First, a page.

Where did the title “You Have Every Right” come from? Why did you choose this title for the exhibition?
The title was inspired by Maria Cruz’s aesthetic in choosing text for her work. If you notice she creates text as paintings, things like her Yoko Ono-series “A thousand times yes” and so forth. It was also taken from a very encouraging letter by Sol LeWitt to Eva Hesse, something which always resonates to me and which reminds me [of the] collegial/familial support in the general artist community.
Why were you particularly drawn to the idea of exploring gender roles?
The idea of discussing gender is particularly interesting if we put Manila as the take-off point. Manila is ranked eighth in the World Economic Forum’s research for gender equality. This means we are the top in Asia, and globally we are right next to scandinavian countries which are egalitarian. The United States is in the 20-something slot [Editor’s note: The United States is ranked 22nd].
Are there any ties between this and your past exhibitions, or is this a complete departure?
Now is always the right time. Yes, it goes in line with my research and interest which is process oriented works and processes in art-making.
What makes this exhibition different from the other exhibitions that you have curated in the past?
I’ve always done this in the past, but what I think is different is the fact that the dynamic of what this exhibition presents, a feministic tendency of collaboration, mentorship, and non-hierarchical, non-patriarchal process in exhibition making was created in an institutional setting.
Which piece do you relate to the most?
I relate to all the pieces in the show, although there was a process which I feel a deep connection with and this is the mentorship programme in the exhibition. All the artists were paired with mentees for a short mentorship in creating their work. I thought that this opportunity is rare, and something outside the university curriculum is sometimes the most useful when you really want to learn something. You learn by experience and oftentimes with a mentor. At least to me, that is always the case.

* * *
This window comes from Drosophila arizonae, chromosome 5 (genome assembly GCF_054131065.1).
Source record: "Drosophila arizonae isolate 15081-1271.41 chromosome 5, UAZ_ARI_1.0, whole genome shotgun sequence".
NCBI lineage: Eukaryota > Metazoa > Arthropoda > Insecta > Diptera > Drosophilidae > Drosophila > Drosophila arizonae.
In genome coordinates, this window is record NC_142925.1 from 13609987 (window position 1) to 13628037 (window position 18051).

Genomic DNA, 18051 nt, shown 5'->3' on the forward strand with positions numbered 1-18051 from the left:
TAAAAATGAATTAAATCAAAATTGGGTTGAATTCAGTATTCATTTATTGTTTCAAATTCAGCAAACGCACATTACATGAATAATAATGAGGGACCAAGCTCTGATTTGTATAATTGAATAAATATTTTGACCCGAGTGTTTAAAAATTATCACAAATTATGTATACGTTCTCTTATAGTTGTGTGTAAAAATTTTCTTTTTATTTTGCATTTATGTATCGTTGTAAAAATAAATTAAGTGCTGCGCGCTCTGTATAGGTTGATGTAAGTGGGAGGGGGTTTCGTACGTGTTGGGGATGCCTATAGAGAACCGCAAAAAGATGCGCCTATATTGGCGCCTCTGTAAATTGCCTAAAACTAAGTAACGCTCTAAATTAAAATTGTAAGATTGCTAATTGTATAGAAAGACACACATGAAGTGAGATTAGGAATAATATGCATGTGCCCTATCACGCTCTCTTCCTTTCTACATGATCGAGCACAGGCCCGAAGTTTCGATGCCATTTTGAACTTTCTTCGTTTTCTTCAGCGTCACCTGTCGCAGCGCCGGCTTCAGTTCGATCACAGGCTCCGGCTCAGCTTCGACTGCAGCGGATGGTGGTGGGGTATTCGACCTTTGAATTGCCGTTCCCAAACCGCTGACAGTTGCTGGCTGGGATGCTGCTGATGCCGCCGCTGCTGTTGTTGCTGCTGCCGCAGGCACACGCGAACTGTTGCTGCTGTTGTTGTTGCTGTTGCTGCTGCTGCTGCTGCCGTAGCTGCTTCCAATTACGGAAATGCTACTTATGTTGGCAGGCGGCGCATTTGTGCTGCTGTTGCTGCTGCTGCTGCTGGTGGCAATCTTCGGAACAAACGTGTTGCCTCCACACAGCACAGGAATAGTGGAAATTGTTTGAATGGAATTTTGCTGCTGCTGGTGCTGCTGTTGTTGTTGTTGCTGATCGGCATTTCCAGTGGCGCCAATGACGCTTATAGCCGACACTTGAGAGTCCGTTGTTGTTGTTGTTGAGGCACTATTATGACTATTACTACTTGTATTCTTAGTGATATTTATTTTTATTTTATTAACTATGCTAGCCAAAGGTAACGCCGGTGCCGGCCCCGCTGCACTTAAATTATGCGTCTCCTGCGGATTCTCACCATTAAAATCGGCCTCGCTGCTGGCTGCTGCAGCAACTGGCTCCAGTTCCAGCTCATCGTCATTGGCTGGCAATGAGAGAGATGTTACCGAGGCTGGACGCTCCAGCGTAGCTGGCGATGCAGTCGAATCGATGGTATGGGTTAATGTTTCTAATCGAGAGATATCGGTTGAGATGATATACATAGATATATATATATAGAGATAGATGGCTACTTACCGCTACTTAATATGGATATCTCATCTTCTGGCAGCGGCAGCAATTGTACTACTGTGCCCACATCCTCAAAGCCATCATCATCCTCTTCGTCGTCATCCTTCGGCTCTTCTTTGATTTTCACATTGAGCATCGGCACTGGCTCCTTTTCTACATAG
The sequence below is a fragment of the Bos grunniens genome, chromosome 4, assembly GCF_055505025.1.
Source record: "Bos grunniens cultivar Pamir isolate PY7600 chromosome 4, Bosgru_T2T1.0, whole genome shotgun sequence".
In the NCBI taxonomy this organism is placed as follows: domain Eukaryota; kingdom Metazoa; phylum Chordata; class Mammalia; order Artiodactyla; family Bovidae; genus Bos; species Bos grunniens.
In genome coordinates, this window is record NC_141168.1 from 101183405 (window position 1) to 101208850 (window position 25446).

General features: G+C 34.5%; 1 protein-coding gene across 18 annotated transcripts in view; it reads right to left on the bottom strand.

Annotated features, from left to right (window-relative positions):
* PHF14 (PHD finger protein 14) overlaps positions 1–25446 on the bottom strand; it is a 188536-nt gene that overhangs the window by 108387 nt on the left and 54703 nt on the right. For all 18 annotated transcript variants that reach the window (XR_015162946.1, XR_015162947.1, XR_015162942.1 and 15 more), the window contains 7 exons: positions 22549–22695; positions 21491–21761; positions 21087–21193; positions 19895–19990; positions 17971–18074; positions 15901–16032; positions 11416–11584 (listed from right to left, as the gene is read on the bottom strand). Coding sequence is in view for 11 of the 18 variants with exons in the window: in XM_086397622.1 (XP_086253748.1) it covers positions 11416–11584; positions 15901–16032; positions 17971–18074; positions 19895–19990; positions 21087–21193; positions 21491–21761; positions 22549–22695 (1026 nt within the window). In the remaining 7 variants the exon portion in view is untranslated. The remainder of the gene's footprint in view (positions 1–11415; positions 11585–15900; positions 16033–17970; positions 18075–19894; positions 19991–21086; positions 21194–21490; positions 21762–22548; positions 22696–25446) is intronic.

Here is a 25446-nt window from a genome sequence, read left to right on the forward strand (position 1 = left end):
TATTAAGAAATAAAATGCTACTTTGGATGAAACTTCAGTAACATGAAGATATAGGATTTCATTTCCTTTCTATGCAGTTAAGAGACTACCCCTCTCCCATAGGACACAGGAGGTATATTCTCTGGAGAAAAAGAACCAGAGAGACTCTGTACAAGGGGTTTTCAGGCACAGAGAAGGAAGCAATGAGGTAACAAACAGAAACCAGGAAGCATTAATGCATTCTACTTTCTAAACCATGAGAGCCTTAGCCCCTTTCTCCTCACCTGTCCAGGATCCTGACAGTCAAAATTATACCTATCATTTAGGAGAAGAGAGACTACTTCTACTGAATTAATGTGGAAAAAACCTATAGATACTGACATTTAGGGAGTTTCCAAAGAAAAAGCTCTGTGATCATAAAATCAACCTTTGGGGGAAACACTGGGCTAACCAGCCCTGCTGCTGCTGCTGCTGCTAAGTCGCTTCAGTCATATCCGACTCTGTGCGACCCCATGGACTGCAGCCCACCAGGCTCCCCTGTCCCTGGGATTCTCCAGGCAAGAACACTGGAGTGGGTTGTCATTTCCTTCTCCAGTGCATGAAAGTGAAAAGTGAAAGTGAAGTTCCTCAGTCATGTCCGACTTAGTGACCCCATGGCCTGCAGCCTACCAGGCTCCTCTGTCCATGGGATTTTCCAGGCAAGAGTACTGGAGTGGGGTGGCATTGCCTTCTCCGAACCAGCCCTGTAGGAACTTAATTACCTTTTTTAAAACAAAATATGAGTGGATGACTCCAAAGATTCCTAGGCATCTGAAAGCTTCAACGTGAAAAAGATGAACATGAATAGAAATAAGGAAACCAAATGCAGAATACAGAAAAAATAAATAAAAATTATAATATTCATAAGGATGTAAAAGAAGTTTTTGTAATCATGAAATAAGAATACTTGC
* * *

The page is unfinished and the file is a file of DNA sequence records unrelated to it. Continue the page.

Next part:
Which artworks were already existing? Which were produced during the residency?
The works that were submitted were Annika Eriksson’s, “A great good place”, and Tracey Moffatt‘s “Love”. These artists could not come to Manila for a residency because of their current commitments, but felt that these works would resonate to the culture and geography. The rest were produced specifically for the exhibition.
Can you tell me more about the month long artist residency that was organised alongside this exhibition?
The month-long residency was a complicated process because we don’t really have any legitimate residencies in Manila, I think as an art community, this is something that needs to be developed. Ateneo Art Gallery however, sponsored a month of the living residence of the artists who wanted to create work in Manila and we partnered with Green Papaya Art Projects and Light & Space Contemporary who gave partial support to either living or studio space for a particular time.
How successful were the talks? Which was the most memorable talk for you?
The talks were very successful in the manner of discussions and interest taking place. The memorable talk for me was with Lilibeth Cuenca Rasmussen at Green Papaya Art Projects. Lilibeth was just awarded a sculpture prize from Denmark so it was so special to hear her talk about her past works which were researched and inspired by Manila. At the end of her discussion, Green Papaya’s director, Norberto Roldan, suggested [that we] bring all the artists together on a roundtable discussion. It was the only time the artists talked about their work all together. The conversation was transcribed in the catalogue.
Can you explain the idea of process-oriented works in more detail? Do you think this is particularly lacking in the Manila art scene? How so?
I don’t think it’s lacking in Manila. I for one am living in Manila so I think it also represents what the scene is interested in. Process-oriented works are a series of actions or instances oftentimes involving collaborative, performative, interdisciplinary, dialogical, and even pedagogical strategies to communicate and engage with the audience. When there is emphasis on process over product, there is a nurturing undercurrent that it suggests. Contemporary art in Manila is very exciting, it’s there and it’s developing. Apart from the commercial aspect which primarily feeds art production in manila (art market), I think that, yes there is a need to put more emphasis on criticality and the art process, rather than production. I am an independent curator so I have the privilege to take these chances. In my practice, I like to discuss things that are bound to germinate, as opposed to an end product.